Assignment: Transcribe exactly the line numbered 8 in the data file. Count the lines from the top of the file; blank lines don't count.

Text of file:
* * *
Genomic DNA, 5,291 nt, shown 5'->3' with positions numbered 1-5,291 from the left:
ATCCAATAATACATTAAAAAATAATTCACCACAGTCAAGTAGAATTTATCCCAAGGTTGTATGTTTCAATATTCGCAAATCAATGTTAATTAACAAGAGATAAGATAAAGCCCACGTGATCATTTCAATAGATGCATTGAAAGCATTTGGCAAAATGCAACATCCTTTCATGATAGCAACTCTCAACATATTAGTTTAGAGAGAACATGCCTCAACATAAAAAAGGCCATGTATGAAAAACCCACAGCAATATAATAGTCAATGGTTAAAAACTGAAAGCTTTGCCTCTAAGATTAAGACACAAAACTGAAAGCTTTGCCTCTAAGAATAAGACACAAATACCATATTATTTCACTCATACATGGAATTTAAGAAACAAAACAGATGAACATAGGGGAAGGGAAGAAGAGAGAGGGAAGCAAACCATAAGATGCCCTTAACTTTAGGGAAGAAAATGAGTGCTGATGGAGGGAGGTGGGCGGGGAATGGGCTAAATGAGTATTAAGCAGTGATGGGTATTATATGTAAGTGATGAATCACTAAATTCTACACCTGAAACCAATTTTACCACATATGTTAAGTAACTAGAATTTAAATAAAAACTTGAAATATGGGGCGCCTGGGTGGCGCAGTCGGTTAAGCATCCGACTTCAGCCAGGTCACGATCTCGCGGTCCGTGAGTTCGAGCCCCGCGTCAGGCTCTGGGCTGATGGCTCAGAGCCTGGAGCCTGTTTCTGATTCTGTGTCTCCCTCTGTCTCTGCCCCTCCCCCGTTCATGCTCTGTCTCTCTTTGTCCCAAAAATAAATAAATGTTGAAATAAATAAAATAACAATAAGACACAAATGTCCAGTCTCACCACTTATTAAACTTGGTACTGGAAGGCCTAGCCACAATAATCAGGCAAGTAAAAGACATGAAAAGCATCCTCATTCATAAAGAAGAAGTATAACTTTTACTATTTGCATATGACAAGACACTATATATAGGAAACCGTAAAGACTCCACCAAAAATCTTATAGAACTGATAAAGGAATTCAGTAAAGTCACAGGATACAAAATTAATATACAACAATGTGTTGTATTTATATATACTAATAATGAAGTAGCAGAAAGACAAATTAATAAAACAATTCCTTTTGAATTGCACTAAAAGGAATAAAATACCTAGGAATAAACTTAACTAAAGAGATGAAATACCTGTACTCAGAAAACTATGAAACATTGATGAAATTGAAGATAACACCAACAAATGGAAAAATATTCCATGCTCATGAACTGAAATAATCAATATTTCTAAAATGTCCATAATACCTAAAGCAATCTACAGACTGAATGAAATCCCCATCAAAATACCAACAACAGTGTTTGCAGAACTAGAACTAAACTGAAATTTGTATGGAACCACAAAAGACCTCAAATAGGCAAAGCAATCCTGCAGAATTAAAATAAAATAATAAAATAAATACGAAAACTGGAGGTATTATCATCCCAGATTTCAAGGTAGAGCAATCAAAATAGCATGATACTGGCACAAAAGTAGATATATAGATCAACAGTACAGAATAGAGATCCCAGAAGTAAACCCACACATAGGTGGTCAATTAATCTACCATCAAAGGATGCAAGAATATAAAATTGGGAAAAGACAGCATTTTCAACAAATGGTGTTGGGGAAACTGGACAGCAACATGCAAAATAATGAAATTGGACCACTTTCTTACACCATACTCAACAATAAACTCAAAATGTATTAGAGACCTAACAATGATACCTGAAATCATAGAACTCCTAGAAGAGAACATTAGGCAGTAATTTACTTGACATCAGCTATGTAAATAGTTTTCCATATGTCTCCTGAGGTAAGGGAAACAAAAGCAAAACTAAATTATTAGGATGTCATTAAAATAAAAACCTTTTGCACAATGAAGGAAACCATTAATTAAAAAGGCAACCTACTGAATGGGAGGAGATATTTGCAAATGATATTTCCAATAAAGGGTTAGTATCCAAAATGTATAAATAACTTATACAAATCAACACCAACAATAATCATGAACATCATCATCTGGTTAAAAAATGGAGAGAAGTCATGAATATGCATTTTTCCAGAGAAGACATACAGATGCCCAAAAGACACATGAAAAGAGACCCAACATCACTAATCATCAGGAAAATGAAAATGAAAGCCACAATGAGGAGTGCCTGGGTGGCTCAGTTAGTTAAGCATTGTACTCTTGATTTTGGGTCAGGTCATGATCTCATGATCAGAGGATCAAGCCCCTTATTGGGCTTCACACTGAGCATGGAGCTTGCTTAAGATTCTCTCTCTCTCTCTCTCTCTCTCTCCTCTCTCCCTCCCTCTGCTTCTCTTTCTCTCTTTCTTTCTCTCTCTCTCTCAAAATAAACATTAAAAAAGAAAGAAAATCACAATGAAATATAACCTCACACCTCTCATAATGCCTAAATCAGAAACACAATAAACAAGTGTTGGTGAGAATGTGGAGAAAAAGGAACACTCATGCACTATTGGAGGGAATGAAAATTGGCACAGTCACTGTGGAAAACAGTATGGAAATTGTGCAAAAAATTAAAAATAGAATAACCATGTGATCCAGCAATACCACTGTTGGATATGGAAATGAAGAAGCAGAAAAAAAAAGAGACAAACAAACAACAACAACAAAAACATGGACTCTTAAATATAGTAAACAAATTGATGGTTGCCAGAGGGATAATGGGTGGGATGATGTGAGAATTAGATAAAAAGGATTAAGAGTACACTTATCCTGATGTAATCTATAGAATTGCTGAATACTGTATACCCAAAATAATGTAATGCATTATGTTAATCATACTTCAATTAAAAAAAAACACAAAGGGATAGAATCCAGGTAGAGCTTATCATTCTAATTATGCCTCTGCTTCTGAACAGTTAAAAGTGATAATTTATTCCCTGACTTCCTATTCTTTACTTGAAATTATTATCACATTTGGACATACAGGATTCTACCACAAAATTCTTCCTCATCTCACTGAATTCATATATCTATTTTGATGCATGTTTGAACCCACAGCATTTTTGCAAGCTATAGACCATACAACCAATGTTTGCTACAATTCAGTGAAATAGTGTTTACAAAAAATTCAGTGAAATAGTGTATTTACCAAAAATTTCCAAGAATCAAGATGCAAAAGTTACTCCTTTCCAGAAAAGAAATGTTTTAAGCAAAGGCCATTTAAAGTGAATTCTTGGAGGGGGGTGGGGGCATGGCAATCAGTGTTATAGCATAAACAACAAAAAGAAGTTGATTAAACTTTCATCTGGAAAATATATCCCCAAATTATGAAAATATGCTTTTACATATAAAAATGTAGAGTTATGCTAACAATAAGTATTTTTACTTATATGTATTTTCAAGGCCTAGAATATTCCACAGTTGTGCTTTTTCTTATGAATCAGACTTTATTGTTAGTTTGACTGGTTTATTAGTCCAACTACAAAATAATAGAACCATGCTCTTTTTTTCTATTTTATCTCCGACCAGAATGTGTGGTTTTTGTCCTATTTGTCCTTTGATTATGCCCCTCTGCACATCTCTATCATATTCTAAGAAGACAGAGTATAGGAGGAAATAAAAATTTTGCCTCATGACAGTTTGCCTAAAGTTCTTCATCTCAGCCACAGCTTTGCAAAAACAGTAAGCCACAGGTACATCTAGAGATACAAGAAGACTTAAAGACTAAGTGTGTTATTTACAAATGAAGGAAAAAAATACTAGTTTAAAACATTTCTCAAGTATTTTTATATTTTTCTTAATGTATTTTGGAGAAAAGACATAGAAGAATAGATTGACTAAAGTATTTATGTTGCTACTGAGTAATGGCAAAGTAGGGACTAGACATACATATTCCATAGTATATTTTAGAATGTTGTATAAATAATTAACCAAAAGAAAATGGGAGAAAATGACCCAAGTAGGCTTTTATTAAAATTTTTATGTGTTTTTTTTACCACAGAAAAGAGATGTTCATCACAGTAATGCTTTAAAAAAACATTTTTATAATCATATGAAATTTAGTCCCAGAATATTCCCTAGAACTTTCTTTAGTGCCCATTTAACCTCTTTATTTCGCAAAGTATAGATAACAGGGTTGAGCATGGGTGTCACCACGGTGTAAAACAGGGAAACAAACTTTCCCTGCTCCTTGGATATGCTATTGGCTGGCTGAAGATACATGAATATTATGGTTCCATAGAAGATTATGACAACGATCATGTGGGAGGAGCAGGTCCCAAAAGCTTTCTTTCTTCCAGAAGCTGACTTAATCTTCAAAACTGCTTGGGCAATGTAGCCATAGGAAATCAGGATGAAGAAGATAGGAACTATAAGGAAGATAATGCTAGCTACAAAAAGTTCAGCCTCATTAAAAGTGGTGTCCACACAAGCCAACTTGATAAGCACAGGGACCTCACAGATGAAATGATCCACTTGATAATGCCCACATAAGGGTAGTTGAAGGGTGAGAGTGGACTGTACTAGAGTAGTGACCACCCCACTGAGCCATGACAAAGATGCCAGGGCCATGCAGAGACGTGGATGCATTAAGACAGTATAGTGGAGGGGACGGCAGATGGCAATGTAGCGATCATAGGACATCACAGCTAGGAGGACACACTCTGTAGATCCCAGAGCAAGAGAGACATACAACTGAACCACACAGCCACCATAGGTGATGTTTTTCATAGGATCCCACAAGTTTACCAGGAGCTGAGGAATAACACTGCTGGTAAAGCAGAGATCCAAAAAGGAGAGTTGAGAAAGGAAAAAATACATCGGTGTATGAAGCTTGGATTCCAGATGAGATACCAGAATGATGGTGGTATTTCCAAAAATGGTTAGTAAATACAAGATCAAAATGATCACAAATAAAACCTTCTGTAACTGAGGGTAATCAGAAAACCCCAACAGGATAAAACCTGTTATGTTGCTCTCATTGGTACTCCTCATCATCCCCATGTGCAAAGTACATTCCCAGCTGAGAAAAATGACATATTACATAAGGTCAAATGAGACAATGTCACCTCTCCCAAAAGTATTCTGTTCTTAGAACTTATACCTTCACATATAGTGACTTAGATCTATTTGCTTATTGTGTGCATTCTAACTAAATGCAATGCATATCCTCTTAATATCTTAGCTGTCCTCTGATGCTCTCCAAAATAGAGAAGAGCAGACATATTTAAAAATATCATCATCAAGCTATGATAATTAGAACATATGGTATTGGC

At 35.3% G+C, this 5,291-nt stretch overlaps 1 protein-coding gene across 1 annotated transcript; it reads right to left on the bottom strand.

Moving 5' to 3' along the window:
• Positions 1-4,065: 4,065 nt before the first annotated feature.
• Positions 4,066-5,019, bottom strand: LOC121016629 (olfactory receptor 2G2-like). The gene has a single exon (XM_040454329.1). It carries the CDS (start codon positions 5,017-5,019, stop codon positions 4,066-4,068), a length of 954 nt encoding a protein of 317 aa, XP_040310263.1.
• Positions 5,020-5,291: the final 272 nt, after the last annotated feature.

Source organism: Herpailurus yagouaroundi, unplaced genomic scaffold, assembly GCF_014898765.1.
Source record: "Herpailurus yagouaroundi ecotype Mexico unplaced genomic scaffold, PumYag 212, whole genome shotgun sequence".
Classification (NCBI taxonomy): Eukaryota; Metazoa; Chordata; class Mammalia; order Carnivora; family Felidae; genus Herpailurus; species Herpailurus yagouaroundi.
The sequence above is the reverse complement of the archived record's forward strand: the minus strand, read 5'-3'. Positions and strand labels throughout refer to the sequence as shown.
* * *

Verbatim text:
Source organism: Herpailurus yagouaroundi, unplaced genomic scaffold, assembly GCF_014898765.1.